According to the U.S. Environmental Protection Agency (EPA), in 2018, Americans generated 292 million tons of trash―also known as municipal solid waste (MSW)―triple the amount generated just 60 years ago.
While recycling and composting have increased, the majority of the waste produced goes into landfills, the most inexpensive option. About 12% of MSW was converted into energy by waste-to-energy plants in 2018, according to the U.S. Energy Information Administration (EIA).
“There are different ways to process trash,” says Carlos E. Romero, Principal Research Scientist and Director of the Energy Research Center at Lehigh University. “One is to take it to a landfill, another is burning it to produce electricity, and another is utilizing it as a feedstock for producing biofuels and bioproducts. However, the nature of MSW, a very heterogeneous material, with large variability in its physical, chemical and biological characteristics, poses significant challenges in optimizing MSW conversion processes.”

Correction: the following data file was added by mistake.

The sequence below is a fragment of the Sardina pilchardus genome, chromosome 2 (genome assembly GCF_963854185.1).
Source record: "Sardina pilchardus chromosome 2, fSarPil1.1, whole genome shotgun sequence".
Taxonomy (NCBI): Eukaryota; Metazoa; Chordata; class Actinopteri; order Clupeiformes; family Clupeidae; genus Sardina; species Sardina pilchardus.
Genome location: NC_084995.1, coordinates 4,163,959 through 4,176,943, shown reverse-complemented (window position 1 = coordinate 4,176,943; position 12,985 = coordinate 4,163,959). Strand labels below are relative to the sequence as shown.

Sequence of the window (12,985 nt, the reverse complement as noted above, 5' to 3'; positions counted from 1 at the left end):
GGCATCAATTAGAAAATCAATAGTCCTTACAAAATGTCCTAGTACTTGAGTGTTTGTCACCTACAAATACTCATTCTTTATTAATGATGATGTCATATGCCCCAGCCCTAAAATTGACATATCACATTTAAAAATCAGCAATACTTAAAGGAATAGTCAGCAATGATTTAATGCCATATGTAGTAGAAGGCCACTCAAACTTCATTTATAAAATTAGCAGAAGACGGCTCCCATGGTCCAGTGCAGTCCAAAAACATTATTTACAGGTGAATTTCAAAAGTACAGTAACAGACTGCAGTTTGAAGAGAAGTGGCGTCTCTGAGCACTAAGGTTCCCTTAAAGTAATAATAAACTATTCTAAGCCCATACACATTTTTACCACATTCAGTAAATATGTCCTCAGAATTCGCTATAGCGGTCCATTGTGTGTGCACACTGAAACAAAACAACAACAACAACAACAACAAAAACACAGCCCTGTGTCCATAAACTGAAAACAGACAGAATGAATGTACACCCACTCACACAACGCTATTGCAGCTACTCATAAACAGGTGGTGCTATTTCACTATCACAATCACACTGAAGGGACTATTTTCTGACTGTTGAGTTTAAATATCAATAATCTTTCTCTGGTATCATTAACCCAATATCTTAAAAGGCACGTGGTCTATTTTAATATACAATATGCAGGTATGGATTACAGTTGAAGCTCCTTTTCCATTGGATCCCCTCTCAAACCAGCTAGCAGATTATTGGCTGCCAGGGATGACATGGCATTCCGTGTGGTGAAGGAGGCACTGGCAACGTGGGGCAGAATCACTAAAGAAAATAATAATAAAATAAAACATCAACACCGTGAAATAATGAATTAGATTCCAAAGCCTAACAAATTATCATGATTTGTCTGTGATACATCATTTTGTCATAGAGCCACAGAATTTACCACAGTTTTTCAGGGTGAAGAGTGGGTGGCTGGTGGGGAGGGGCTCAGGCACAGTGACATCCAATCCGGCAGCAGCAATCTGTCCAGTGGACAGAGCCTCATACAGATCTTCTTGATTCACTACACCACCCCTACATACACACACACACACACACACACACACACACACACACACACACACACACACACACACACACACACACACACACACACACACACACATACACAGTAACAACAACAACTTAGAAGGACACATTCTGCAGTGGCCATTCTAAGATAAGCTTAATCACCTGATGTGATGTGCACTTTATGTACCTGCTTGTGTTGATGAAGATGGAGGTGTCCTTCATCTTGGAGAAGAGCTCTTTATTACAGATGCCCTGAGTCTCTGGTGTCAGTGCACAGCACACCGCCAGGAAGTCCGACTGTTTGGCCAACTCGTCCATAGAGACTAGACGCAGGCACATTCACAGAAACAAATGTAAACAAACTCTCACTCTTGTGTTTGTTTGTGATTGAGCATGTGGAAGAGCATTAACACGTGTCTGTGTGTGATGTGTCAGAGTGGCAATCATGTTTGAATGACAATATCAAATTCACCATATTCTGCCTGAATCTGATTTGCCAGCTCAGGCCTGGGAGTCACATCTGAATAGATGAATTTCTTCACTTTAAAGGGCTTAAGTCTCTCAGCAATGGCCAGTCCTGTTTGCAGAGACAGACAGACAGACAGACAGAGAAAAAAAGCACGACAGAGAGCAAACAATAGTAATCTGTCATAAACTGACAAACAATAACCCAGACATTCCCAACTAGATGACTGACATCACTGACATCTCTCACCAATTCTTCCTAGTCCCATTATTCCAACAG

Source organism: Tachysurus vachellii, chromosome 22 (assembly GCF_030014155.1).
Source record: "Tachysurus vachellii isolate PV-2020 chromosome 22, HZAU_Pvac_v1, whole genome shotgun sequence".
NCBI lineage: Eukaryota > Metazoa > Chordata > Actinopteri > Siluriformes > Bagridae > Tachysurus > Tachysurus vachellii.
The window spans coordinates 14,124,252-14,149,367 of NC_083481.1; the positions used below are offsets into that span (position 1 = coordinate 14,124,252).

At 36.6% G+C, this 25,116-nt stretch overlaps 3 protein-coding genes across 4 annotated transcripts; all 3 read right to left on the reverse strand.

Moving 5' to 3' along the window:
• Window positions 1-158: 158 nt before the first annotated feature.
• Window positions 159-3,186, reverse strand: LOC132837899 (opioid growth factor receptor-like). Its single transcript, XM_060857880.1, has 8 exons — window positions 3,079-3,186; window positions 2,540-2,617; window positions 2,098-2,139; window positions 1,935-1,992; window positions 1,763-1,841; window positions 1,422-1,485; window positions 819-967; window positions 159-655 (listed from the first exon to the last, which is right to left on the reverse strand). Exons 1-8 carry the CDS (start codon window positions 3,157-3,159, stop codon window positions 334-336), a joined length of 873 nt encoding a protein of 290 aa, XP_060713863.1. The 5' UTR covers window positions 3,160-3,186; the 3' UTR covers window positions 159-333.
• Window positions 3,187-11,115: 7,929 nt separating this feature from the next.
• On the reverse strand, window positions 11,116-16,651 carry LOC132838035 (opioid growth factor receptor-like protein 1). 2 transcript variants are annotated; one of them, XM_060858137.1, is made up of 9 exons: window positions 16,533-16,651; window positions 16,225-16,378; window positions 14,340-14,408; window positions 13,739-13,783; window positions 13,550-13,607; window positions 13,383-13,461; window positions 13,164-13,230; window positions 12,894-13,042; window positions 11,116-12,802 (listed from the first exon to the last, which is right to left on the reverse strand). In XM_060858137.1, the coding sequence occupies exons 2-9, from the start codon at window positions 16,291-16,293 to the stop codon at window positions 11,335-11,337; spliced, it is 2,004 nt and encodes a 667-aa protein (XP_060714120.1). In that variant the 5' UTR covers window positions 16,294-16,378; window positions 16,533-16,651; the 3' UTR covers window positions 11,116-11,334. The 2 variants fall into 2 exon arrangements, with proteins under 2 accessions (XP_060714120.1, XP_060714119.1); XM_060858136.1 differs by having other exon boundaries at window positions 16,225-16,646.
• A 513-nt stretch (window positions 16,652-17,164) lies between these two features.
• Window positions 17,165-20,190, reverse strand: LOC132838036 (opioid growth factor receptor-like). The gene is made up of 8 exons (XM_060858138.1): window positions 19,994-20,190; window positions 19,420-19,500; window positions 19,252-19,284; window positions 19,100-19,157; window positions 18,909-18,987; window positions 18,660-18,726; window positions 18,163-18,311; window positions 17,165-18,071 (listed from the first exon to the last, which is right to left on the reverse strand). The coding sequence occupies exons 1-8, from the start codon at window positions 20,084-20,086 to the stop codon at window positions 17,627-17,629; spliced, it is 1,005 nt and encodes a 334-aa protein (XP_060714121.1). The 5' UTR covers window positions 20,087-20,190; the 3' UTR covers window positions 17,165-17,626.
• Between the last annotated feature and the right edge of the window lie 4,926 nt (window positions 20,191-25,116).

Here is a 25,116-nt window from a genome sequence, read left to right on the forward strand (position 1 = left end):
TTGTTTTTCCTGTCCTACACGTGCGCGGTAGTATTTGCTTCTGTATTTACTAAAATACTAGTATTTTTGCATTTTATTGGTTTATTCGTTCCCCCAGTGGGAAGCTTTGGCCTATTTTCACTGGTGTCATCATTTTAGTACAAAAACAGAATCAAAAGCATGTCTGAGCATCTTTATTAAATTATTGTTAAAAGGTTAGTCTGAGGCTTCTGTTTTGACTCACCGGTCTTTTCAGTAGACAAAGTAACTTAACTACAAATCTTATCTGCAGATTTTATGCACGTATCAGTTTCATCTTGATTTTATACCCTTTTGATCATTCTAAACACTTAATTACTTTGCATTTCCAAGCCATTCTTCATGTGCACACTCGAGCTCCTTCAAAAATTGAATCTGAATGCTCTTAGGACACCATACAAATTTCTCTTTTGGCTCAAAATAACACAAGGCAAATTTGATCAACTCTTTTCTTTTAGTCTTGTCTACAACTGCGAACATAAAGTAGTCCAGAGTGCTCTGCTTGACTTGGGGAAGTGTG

The Lehigh University Energy Research Center (ERC) has been awarded a new $3.5 million project by the U.S. Department of Energy (DOE) for the development of advanced technology for rapid detection and analysis of MSW streams. This project will be part of a $34 million effort from the Bioenergy Technology Office (BETO) of the Office of Energy Efficiency & Renewable Energy (EERE) to support high-impact research and development to improve and produce biofuels, biopower, and bioproducts. Lehigh will lead a team that includes the Energy Research Company (ERCo), Department of Energy’s (DOE’s) National Energy Technology Laboratory (NETL), ThermoChem Recovery International (TRI), Covanta Energy, the University of Toledo, and SpG Consulting. Lehigh participants include Dr. Carlos Romero (PI), Zheng Yao, Research Scientist at Lehigh’s Energy Research Center and Farrah Moazeni a faculty member in Lehigh’s Department of Civil & Environmental Engineering.